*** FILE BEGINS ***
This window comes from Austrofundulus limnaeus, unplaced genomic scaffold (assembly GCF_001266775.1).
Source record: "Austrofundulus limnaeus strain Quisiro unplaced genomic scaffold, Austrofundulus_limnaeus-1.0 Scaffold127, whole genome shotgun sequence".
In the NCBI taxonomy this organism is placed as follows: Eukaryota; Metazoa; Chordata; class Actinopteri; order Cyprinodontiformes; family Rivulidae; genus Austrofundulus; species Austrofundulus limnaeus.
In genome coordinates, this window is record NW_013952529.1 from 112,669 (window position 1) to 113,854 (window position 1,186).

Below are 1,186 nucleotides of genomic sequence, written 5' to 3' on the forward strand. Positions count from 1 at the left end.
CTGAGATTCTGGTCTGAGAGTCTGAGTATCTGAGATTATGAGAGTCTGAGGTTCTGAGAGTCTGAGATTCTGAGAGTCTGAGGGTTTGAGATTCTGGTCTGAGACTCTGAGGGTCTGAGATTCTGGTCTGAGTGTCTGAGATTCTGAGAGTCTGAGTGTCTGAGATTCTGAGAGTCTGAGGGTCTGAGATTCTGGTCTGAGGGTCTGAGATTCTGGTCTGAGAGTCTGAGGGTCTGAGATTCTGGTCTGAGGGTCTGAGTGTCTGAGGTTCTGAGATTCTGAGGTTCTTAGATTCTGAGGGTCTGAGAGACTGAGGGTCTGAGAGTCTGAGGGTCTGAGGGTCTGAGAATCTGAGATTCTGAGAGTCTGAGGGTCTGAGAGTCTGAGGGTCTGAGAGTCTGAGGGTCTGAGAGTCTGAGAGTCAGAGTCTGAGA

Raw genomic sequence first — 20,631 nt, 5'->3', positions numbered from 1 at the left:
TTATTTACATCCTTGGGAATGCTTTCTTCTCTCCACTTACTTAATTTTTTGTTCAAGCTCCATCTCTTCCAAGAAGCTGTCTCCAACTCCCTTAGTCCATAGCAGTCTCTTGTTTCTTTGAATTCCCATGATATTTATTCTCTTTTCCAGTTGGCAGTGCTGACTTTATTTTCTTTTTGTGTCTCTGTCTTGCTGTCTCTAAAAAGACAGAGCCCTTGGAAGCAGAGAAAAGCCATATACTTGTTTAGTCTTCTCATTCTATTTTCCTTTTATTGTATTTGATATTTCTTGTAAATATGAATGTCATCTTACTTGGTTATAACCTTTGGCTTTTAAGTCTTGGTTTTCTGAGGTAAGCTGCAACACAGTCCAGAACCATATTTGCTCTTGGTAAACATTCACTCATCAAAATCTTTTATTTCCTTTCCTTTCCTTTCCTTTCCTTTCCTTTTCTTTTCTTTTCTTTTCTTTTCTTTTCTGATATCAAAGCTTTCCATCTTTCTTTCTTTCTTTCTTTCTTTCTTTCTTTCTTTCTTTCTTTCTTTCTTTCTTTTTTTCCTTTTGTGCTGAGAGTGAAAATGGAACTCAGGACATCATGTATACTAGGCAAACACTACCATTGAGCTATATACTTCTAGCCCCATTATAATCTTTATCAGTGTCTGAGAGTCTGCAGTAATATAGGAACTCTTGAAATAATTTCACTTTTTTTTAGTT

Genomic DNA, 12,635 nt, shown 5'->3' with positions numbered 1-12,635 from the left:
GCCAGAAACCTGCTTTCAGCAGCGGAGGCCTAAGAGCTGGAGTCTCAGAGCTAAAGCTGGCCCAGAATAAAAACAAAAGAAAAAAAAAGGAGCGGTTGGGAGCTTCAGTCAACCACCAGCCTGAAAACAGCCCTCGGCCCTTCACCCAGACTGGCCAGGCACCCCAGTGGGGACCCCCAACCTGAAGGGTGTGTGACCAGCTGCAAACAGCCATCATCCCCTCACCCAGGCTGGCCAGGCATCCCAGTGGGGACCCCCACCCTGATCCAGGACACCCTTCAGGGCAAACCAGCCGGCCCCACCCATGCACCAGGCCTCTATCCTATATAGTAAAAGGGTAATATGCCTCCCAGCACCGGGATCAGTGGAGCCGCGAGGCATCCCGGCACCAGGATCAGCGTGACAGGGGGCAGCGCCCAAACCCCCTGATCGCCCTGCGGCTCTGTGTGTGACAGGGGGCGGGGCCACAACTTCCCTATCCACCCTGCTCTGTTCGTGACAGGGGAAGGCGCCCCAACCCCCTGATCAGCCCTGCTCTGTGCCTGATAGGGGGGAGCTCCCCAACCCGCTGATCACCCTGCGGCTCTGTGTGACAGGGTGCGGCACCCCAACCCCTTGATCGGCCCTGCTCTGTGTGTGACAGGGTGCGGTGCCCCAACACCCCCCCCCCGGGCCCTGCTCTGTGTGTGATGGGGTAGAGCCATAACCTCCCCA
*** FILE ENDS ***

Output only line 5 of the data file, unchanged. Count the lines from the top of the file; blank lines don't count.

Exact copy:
Below are 1,186 nucleotides of genomic sequence, written 5' to 3' on the forward strand. Positions count from 1 at the left end.